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For as long as I can remember I've traveled for business. It's usually an uneventful process, but Tuesday this week was the exception. I've been doing the JFK/LAX round trip about eight times a year since 2002. It's usually the same routine on the same flights: American flight #1 at 9am from JFK to LAX, and then return flight #118 at 7am from LAX to JFK. Tuesday there, Friday back home.

For those of you who remember Tuesday's weather in NYC, we had between 3-5 inches of snow. If you ask my older children, Isaac and Leo, they can attest to the fact that I've missed almost every major weather event in the NY area for as long as they can remember. Snow storms, hurricanes, earthquakes (yes, we've had one or two minor ones over the years) -- I've missed most. Not Tuesday morning. This time, I was on a 767 at JFK.

The day started out routinely enough. My wife Tracy nudged me at 6:08am, two minutes before my 6:10am alarm was set to go off. A quick shower, shave, kiss good-bye and a click of the UBER app on my iPhone, and it was off to JFK by 6:40am without waking my three sleeping young children, quite an accomplishment if I say so myself.

A quick 30-minute ride to JFK, on the phone the whole way with a client who really needed me (yes, at 6:40am). No snow in sight. An uneventful check-in at American and an equally uneventful trip through the TSA's Pre-Check line had me in the American Flagship Lounge by 7:30am. So far, so good. Still no snow.

By 8:30am it was time to board flight #1, and light snow flurries had started to fall. By the time the door closed just before 9am, the pilot announced they were going to de-ice the plane and taxi out to the runway. By 9:30am, we were #2 for take-off, and it looked like we were good to go, until the next announcement from the flight deck.

"Ladies and gentlemen, this is your captain speaking. As you can see out the windows, the snow has increased from moderate to heavy, so we're not able to take off at this time. We're going to head back to the gate, check with operations, and as soon as we can, head back out and take off."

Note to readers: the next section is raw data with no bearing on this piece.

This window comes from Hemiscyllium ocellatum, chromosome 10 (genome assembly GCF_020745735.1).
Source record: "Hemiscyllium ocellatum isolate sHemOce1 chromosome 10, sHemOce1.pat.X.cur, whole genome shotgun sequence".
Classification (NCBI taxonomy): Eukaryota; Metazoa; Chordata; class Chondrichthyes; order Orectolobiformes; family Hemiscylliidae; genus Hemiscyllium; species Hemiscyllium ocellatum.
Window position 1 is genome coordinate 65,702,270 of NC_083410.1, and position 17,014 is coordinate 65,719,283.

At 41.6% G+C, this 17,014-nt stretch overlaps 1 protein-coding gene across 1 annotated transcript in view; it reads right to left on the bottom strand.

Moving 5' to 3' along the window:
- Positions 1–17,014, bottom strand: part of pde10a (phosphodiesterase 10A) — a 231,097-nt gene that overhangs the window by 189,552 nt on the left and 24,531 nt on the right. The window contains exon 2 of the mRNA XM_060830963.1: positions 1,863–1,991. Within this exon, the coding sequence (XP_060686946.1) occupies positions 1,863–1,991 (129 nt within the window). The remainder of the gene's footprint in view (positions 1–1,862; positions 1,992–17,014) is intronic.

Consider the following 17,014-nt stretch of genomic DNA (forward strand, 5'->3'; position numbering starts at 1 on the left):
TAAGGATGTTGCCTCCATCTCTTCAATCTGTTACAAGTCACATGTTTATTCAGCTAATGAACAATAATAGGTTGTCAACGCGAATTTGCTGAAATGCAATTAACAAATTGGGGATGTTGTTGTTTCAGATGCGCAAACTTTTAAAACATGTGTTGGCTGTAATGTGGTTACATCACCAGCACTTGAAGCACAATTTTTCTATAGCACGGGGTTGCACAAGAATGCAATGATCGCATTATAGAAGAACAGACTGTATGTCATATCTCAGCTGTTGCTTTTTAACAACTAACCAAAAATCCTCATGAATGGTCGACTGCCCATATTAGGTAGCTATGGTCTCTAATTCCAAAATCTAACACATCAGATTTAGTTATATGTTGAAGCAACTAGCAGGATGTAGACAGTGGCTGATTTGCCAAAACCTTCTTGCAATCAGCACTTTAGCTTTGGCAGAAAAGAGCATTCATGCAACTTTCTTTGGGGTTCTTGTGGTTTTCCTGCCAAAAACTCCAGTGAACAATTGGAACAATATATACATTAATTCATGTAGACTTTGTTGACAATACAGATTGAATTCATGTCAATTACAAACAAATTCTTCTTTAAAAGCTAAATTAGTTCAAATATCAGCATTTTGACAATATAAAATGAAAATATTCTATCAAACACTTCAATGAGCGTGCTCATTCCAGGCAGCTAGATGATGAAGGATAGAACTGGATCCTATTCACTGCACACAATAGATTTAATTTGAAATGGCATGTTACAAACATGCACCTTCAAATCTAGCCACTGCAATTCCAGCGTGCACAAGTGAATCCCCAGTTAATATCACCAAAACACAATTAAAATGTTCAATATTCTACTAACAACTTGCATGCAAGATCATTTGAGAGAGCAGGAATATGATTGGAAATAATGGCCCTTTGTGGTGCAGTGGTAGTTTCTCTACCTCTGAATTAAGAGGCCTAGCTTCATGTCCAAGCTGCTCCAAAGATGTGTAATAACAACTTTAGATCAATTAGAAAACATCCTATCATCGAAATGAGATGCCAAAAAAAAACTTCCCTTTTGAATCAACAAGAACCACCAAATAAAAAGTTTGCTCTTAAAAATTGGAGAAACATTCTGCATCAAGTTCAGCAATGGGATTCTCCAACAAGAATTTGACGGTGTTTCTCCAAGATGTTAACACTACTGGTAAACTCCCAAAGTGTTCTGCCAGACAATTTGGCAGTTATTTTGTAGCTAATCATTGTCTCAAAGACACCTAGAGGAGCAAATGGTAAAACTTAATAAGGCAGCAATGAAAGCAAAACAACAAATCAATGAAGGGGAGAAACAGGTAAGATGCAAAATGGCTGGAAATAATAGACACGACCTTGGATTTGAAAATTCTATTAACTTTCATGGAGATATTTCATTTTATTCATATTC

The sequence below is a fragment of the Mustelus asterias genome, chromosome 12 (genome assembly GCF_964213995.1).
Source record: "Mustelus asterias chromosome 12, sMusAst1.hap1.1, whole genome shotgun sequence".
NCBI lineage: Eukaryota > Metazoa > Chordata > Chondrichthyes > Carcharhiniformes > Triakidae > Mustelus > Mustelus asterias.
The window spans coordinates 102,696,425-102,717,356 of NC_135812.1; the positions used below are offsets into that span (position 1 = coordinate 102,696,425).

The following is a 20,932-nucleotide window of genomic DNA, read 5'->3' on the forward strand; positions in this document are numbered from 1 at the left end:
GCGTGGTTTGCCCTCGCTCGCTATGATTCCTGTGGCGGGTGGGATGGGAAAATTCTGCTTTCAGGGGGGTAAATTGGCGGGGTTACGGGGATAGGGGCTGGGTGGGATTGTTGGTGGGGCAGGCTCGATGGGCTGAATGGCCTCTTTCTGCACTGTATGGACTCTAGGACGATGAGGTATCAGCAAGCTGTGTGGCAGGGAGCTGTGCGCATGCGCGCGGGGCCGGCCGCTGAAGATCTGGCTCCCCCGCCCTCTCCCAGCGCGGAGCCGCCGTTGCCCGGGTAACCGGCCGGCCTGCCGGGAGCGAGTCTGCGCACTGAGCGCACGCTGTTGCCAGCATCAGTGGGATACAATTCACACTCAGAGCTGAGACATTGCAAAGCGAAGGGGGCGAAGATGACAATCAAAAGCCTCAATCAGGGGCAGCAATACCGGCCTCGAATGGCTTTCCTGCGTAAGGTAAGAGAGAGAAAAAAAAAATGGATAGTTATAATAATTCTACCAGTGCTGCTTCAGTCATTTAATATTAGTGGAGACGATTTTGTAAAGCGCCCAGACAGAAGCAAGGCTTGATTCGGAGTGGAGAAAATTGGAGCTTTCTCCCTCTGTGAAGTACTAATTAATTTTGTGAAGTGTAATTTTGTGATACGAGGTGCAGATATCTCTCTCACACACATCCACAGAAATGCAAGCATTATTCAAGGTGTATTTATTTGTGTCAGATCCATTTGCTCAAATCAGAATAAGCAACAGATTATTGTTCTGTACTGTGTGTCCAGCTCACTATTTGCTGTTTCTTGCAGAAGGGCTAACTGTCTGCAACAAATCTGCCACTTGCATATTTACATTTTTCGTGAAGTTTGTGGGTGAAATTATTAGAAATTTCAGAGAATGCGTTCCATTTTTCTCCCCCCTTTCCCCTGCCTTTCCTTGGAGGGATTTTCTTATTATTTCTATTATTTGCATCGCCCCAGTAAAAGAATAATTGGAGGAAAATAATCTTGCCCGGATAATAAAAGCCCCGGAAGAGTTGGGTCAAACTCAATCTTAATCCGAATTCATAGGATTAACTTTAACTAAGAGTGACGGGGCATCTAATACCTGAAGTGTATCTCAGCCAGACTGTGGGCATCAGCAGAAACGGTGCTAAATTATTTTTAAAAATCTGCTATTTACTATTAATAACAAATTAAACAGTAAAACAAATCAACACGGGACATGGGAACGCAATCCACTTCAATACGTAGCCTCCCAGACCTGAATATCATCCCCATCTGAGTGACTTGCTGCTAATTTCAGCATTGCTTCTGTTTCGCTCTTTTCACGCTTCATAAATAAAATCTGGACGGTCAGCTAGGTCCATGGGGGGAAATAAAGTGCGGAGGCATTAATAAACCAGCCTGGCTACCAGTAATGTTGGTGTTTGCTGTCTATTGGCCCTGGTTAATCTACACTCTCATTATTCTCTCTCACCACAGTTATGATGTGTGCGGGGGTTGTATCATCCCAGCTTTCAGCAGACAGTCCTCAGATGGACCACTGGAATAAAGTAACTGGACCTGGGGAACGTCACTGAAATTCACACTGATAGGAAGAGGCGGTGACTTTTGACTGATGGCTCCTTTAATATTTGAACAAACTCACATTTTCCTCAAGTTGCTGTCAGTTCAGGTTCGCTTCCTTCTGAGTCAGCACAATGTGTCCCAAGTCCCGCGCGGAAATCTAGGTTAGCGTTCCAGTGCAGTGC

So back to the gate we went. They kept us on the plane because "it looks like the storm is moving to the northeast, and we should be back underway shortly." Shortly turned out to be 11:15am, when the pilot got back on the PA and announced that "the weather has cleared enough for us to leave, but one of our taxi lights is out. Maintenance has been called, it should be just about 20 minutes and we'll be underway. Sorry for the inconvenience." About 11:40am the pilot was back. "All good to go ladies and gentlemen, just completing some paperwork and we'll be pushing back."

12:15pm. The pilot was back once more, saying "We've been waiting for a crew to push us back for over 30 minutes. The tower assures us one will be here momentarily." We finally pushed back at 12:25pm, got another quick de-icing, and as they say, were "wheels up" at 12:40pm, a full six hours after I left my apartment in NYC and 3 hours 40 minutes after our scheduled departure. Total flight time was projected at 5 hrs. 59 min., for a local arrival time at LAX of 3:40pm. I missed my 3pm meeting in Irvine, but at least I made my 6pm dinner.

So, every once in a while, the routine becomes the interesting. The good news is we took off without a hitch, everything that happened was out of anyone's control, and assuming it is not snowing in Los Angeles, you'll be reading this as I take off on flight #118 today, hopefully on time and uneventfully, for my trip back home.

Have a good weekend everyone!

P.S. We did land at 3:50pm LA time. We were taxiing when the pilot announced, "Welcome to Los Angeles. We are truly sorry about this morning's inconvenience. Our arrival gate is 46B but, as fate would have it, the gate is occupied, so it's going to be another 15 minutes or so before we can taxi to the gate. Please remain seated and thank you for flying American."

You really can't make some of this stuff up. We finally de-planed at 4:15pm LA time, 12 hours 35 minutes after I left home.

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The opinions expressed in this column are solely those of Jeffrey M. Weiner and do not represent those of Marcum LLP, its partners or its employees.

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